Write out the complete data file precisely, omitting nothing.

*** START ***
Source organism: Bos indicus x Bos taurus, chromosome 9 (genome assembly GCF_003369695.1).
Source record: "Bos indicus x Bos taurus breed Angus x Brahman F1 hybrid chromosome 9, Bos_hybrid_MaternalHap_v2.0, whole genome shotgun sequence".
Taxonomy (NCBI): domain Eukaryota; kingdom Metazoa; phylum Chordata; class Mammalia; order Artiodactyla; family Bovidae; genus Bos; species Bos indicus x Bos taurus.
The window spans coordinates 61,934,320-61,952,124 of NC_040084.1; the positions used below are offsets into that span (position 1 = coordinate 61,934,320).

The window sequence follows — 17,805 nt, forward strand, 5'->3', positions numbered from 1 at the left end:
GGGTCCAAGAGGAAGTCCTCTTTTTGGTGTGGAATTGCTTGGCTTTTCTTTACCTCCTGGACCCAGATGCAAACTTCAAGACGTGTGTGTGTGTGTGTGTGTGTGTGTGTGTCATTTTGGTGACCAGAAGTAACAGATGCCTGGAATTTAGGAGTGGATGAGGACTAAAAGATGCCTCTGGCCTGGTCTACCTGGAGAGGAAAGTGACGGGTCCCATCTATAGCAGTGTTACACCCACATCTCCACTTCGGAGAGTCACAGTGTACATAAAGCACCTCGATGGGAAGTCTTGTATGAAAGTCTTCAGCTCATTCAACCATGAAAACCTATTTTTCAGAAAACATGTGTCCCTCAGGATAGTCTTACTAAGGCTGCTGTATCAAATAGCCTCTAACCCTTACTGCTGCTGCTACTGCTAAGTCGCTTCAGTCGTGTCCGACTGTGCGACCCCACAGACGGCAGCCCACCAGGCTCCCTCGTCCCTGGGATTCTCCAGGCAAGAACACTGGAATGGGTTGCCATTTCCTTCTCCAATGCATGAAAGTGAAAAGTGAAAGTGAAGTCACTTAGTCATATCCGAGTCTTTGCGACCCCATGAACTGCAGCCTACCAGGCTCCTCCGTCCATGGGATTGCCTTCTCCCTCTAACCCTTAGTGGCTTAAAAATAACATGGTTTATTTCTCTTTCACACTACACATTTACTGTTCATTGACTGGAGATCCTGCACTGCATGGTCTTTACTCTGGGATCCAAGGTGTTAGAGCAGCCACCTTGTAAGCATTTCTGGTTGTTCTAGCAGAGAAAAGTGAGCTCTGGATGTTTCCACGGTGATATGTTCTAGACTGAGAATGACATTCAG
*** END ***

Source organism: Bos indicus x Bos taurus, chromosome 9 (genome assembly GCF_003369695.1).
Source record: "Bos indicus x Bos taurus breed Angus x Brahman F1 hybrid chromosome 9, Bos_hybrid_MaternalHap_v2.0, whole genome shotgun sequence".
Taxonomy (NCBI): domain Eukaryota; kingdom Metazoa; phylum Chordata; class Mammalia; order Artiodactyla; family Bovidae; genus Bos; species Bos indicus x Bos taurus.
The window spans coordinates 61,934,320-61,952,124 of NC_040084.1; the positions used below are offsets into that span (position 1 = coordinate 61,934,320).

The window sequence follows — 17,805 nt, forward strand, 5'->3', positions numbered from 1 at the left end:
GGGTCCAAGAGGAAGTCCTCTTTTTGGTGTGGAATTGCTTGGCTTTTCTTTACCTCCTGGACCCAGATGCAAACTTCAAGACGTGTGTGTGTGTGTGTGTGTGTGTGTGTGTCATTTTGGTGACCAGAAGTAACAGATGCCTGGAATTTAGGAGTGGATGAGGACTAAAAGATGCCTCTGGCCTGGTCTACCTGGAGAGGAAAGTGACGGGTCCCATCTATAGCAGTGTTACACCCACATCTCCACTTCGGAGAGTCACAGTGTACATAAAGCACCTCGATGGGAAGTCTTGTATGAAAGTCTTCAGCTCATTCAACCATGAAAACCTATTTTTCAGAAAACATGTGTCCCTCAGGATAGTCTTACTAAGGCTGCTGTATCAAATAGCCTCTAACCCTTACTGCTGCTGCTACTGCTAAGTCGCTTCAGTCGTGTCCGACTGTGCGACCCCACAGACGGCAGCCCACCAGGCTCCCTCGTCCCTGGGATTCTCCAGGCAAGAACACTGGAATGGGTTGCCATTTCCTTCTCCAATGCATGAAAGTGAAAAGTGAAAGTGAAGTCACTTAGTCATATCCGAGTCTTTGCGACCCCATGAACTGCAGCCTACCAGGCTCCTCCGTCCATGGGATTGCCTTCTCCCTCTAACCCTTAGTGGCTTAAAAATAACATGGTTTATTTCTCTTTCACACTACACATTTACTGTTCATTGACTGGAGATCCTGCACTGCATGGTCTTTACTCTGGGATCCAAGGTGTTAGAGCAGCCACCTTGTAAGCATTTCTGGTTGTTCTAGCAGAGAAAAGTGAGCTCTGGATGTTTCCACGGTGATATGTTCTAGACTGAGAATGACATTCAG